A BATTLE over plans for a towering mobile phone mast in Hampstead Garden Suburb has begun – just months after a similar scheme was rejected.

The joint proposal by Telefonica UK and Vodafone is to erect a 15m pole with antennas, satellite dishes and four ground cabinets in Falloden Way.

They say it is essential to improve 2G and 3G capacity in the area, and will help roll out 4G coverage for Vodafone and O2 customers.

But critics say the scheme is “almost identical” to one which was rejected by Barnet Council in April for being “unduly obtrusive”.

They also fear it will damage the look of the conservation area, and worry about its impact on road safety.

Howard Newmark, 51, of Gloucester Drive, said: “There is a crossing here and a bus stop used by school kids. Visibility is already pretty poor and it would make it even worse. Parents are naturally worried. This is a very fast road and there have been fatal accidents because of the lack of visibility.

“The whole point of the UNESCO heritage site is to preserve it, it is a very important part of the history of London. The last thing we need is these giant phone masts everywhere.

“It would ruin the view as you come in, it would make a mockery of the suburb. The whole effect is completely ruined if you stick in a giant pole. It is really quite unpleasant and unnecessary.”

Mr Newmark, a video games publisher, disputed whether it was even necessary to improve coverage.

He said: “The coverage, according to Vodafone themselves, is 100 per cent within the suburb for 4G. So if it is for 4G, it is clearly fine already.”

Telefonica and Vodafone say they have redesigned the previous scheme to address concerns by reducing the mast from 17.5m to 15m, and the number of cabinets by one.

But Mr Newmark said: “My biggest gripe is why Barnet Council is even entertaining another application, almost identical to the one that got rejected. It is just nonsense, nothing has changed.

“If something has been rejected, they should not be entitled to reapply within a couple of months. It is a waste of everyone’s time. It is absolutely nonsensical. It is a slap in the face. Residents have just been ignored.”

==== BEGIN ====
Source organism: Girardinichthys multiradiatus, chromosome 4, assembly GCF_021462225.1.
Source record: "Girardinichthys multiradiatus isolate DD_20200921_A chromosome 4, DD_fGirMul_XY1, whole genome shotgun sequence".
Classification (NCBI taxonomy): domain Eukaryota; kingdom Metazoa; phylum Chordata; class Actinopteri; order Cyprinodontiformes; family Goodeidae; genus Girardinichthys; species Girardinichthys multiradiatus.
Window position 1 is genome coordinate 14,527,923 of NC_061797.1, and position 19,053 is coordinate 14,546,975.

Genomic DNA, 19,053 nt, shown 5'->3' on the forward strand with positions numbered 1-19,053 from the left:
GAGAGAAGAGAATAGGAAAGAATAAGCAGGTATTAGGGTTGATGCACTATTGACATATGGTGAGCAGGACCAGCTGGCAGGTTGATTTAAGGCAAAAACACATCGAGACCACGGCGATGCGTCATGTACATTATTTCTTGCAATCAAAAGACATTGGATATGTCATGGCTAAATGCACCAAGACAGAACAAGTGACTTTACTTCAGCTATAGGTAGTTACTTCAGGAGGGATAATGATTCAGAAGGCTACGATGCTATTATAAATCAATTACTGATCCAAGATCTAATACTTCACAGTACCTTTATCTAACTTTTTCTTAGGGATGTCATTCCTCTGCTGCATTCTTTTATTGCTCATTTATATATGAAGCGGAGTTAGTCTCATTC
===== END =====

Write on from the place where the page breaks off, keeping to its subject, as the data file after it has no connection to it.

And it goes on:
The Hampstead Garden Suburb Trust is among the objectors to the scheme.

Nick Packard, manager of the trust, said: “The trust does not control the public highway, and this is a proposal to put it on the highway. Our remit is to preserve the character and amenity of Hampstead Garden Suburb.

“In as much as the mast affects the character, we are concerned about it, and we have written in to object. We think it is damaging.”

In a statement, a spokesman for Telefonica UK said: “Vodafone and Telefonica are working together to improve mobile phone coverage in Hampstead Garden Suburbs. We are proposing a new mobile phone base station at Falloden Lane to provide 2G, 3G and 4G to the local area.

“Previously, we applied for a 17.5 m structure at this location however this planning application was refused by the local planning authority. We have amended this application to address the concerns raised and are now applying for a 15.0 m structure.

“Vodafone and Telefonica customers expect to be able to use their mobiles and devices where they live, work and travel. Base stations are low powered devices which cover approximately half a mile in radius, therefore we have to put base stations close to our customers. Without base stations mobile phones would not work.”

A spokesman for Barnet Council said: “The current application is for a telephone mast which is lower, with a reduced number of antennas and equipment cabinets to the previous scheme which was refused.

“As there are a number of differences between the two schemes the council cannot refuse to consider the new application.”